Last Updated on November 3, 2022 by John Berry
Tides, winds, and atmospheric gravity waves
In the page on ablated meteors and plasma, I discussed how ionisation from meteors works. Now I’ll move on to discuss the core process of node formation.
As I noted at the end of the page on ablated meteors and plasma, the ionisation produced from the basic process of meteor entry is insufficient to support VHF propagation – and certainly insufficient to cause the excitement of Es.
Something special is needed to densify the ionosphere at about 100km up. Something else is needed to explain how E region propagation comes about from normal low electron density E region layers.
And, as I’ve hinted, it’s all about nodes.
The starting point in node production is a stable but descending plasma above 125km.
You’ll recall that the E region of the ionosphere is at about 100km up. That’s where the sporadic VHF propagation action is!
The region above about 125km is riven with winds caused by differing air pressures as the sun cooks the atmosphere differently with time and location.
Winds move the plasma east and west at differing heights. The result is a tearing interaction or shear where the adjacent air flows meet. And that shear traps the plasma in tidal nodes of enhanced density. Those densified nodes continue to descend into the E region with time.
As you might imagine, this core process of node formation alone would create a stable state with a stable refractive layer or layers. But the formation and maintenance of tidal nodes varies over ground features like mountains and oceans. Ground features cause upwardly propagating gravity waves. These gravity waves propagate into the E region and above and they move the descending tidal nodes back and forth. So, this modifies the core process of node formation to give descending, continuously mobile, high electron density nodes.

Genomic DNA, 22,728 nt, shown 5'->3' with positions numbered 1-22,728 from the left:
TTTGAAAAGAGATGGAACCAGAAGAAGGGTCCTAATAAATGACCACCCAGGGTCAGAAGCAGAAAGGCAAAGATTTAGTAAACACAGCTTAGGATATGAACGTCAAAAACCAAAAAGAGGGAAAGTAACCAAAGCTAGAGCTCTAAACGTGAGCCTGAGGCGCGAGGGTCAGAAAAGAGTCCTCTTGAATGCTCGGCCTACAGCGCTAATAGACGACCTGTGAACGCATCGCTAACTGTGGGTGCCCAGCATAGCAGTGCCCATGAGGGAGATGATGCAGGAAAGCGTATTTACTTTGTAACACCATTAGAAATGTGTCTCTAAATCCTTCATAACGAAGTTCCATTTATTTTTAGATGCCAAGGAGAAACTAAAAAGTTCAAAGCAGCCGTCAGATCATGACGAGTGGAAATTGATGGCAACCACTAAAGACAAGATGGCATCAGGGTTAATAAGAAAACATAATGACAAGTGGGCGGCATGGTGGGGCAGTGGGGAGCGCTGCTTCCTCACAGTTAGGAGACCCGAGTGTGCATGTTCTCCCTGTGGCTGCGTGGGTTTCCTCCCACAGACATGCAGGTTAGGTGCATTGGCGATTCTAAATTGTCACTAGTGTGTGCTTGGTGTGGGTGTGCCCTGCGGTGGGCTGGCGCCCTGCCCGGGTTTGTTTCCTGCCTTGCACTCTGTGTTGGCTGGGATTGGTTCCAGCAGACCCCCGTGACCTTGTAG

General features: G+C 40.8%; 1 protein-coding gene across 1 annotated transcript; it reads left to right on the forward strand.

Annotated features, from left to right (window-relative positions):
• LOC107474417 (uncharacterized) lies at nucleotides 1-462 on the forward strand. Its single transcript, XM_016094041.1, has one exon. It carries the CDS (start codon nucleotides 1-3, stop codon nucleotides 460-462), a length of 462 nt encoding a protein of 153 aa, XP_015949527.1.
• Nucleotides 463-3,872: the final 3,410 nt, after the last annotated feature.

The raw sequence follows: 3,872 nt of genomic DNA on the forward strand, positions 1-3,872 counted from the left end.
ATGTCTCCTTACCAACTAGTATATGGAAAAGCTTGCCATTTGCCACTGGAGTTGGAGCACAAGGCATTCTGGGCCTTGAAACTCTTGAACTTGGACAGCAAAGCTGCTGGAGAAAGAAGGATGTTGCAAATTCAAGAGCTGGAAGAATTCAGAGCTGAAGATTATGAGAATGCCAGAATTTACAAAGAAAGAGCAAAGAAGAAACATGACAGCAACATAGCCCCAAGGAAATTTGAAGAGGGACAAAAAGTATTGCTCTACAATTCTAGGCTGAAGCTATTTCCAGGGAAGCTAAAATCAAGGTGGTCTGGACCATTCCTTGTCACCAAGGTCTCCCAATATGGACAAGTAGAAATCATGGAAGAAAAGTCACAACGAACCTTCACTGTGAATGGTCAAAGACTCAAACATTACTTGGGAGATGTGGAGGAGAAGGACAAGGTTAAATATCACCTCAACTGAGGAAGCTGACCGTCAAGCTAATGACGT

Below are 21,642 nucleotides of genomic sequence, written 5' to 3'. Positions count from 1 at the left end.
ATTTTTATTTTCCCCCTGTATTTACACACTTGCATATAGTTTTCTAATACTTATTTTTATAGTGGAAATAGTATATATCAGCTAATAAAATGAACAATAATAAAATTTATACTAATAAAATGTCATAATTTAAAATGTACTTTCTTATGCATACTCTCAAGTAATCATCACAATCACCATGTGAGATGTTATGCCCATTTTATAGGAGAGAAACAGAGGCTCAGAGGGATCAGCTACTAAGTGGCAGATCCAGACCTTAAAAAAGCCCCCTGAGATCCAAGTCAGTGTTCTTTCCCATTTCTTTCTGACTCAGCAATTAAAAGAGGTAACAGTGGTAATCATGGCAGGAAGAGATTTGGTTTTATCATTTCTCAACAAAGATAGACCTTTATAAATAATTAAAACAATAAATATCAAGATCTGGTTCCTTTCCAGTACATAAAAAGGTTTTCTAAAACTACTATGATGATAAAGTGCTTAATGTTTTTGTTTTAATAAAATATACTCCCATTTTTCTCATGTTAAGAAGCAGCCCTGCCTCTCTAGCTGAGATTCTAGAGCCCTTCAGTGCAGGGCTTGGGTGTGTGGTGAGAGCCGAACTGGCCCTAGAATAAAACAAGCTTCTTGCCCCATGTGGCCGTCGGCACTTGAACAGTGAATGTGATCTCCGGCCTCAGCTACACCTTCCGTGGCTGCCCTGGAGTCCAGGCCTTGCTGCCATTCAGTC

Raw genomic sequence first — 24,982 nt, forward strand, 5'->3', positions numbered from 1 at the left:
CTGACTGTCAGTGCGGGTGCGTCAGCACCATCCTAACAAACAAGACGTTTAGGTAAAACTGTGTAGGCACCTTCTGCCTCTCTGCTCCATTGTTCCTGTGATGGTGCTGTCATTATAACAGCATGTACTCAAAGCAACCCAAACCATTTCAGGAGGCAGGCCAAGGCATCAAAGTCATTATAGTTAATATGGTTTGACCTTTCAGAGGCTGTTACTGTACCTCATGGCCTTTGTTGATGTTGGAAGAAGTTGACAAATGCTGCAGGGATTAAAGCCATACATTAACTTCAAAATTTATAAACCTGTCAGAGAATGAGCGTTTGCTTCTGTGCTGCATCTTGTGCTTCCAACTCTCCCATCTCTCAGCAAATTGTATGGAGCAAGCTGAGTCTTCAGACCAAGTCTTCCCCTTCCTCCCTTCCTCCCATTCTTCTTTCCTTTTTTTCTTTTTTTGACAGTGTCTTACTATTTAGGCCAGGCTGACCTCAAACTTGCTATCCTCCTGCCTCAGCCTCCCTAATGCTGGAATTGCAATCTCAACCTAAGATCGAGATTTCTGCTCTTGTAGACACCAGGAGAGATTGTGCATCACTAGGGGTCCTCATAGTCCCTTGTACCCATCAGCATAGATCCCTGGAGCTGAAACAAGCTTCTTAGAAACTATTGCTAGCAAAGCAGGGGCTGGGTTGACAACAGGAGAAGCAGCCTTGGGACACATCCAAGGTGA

The descending densified nodes are not all the same size and density. Size and density are determined by:
- the cooking of the plasma by the sun with time (ionising the atoms);
- the effectiveness of node formation (by winds and tides); and,
- the speed of node descent.
As I’ve intimated elsewhere, size and density are greatest in summer.
The result of this dynamic node development is a normal situation that enables E region openings at VHF. Those occur, or should occur in the early morning, afternoon from mid-day to about 9pm, and after midnight around 3am.
I’ve summed this up in the above diagram.
I’ve described openings as diurnal, day diurnal and night diurnal (with diurnal just meaning daily). Remember that times are at the refraction point – which is about two hours ahead of UK time when looking for an opening to the east. The effect is most pronounced in the mid latitudes.
Add in some chaos
This core process of node formation is not the whole story.
The situation that I’ve described so far would see openings at the same time each day. Hams operating Es know that there can be a strong opening one day, with nothing the next.
Simply, several phenomena from time to time insert chaos into the otherwise stable structure. Thunderstorms, high levels of variation in the Earth’s geomagnetic field (signified by high Kp) and change in the jet stream of upper air all influence. As a result of these effects, nodes can be easily dispersed, decimating their refraction capability.
So, to conclude, let’s bring those stable descending nodes and some chaos together. Whilst you might enjoy a VHF opening one day, you can never say if a similar opening will occur the next. Simply, the core process of node formation yields a stable structure – that is then decimated from time to time by chaos. As I’ve described here, the resulting instability makes E region VHF propagation ‘sporadic’.
I describe those chaotic mechanisms on the next page.